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Research: London and Brussels close to agreement on Horizon project

Research: London and Brussels close to agreement on Horizon project

Posted July 5, 2023 at 3:35 pmUpdated on July 5, 2023, 5:27 PM

It was one of the last things to temper the relationship between London and Brussels. The latter two would be closer to a deal to reintegrate the United Kingdom into the European Horizon Research Programme, in line with what was planned in time for Brexit.

According to the Politico website, British Prime Minister Rishi Sunak is scheduled to discuss a draft deal on Tuesday ahead of his meeting with European Commission President Ursula von der Leyen later this week. The agreement involves a return to the European grant program with a budget of 96 billion euros, and the return to Copernicus, the EU’s Earth observation project. “Discussions continue. Therefore, we have not yet agreed to a treaty,” the British Foreign Office responded.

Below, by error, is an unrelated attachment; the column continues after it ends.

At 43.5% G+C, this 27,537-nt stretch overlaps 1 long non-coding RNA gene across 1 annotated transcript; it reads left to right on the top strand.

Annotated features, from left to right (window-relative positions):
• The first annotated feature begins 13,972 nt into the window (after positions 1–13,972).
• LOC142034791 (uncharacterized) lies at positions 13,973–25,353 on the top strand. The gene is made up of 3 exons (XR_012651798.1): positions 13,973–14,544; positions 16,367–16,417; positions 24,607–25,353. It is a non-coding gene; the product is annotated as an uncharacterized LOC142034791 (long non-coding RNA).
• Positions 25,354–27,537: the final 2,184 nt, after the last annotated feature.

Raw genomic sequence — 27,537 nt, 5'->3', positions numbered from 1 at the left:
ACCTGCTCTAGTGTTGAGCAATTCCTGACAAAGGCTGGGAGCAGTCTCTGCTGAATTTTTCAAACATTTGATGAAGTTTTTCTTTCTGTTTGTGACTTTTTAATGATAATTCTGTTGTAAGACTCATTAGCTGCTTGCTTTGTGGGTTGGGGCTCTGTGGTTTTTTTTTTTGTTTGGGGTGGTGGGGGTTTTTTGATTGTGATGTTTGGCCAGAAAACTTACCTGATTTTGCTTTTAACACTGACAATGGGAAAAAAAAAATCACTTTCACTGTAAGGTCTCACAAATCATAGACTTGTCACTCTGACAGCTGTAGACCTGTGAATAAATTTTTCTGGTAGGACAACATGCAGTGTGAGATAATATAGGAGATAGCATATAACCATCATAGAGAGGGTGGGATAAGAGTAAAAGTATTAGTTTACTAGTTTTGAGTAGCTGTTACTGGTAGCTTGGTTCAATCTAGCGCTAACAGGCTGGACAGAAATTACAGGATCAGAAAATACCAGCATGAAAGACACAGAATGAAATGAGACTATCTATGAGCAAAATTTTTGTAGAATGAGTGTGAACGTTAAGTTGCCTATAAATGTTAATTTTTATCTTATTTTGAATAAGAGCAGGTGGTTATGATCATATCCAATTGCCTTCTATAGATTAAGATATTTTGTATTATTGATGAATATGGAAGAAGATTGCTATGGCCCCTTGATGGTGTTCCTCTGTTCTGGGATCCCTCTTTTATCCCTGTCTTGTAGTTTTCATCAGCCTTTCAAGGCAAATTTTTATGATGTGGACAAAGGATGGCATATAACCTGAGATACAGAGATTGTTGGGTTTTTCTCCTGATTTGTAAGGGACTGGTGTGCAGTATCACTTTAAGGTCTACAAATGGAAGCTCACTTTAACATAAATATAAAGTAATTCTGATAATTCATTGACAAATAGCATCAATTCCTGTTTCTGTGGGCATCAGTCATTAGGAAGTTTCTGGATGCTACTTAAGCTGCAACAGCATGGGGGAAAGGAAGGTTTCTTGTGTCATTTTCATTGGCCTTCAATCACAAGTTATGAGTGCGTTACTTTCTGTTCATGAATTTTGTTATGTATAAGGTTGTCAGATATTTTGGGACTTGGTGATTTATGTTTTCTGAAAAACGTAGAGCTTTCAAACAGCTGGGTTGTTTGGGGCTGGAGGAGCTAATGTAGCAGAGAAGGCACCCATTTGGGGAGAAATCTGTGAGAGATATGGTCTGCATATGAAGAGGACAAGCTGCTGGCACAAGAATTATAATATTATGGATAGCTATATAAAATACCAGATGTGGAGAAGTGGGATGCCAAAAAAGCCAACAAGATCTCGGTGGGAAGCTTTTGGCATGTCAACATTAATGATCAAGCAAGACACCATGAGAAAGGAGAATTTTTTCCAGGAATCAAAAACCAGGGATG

Tensions in Northern Ireland

When it left the European Union, the UK expressed its desire to remain in all three European partnerships. His participation comes against the backdrop of the dispute over Northern Ireland, a source of tension between London and Brussels.

Since the signing of the “Windsor Framework” on the customs regime in Northern Ireland at the end of February, relations have calmed down and it has been possible to resume negotiations on various cooperation issues. This is particularly the case in financial regulation, where a protocol has just been signed.

Debates on the Horizon plan took so long to conclude that the British asked for a review of the funding conditions approved in 2020. The reason: its universities and research centers have been weakened by two years of exclusion from European funding. . So London asked for a bigger discount than Brussels was willing to accept.

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Meanwhile, the research world panicked as the talks stalled. Many big names in British research, such as Nobel laureate Paul Nurse and Royal Society president Adrian Smith, spoke in the press urging the British government to reach an agreement. “Delaying this negotiation every month is punishing science and punishing the country,” warned Paul Nurse.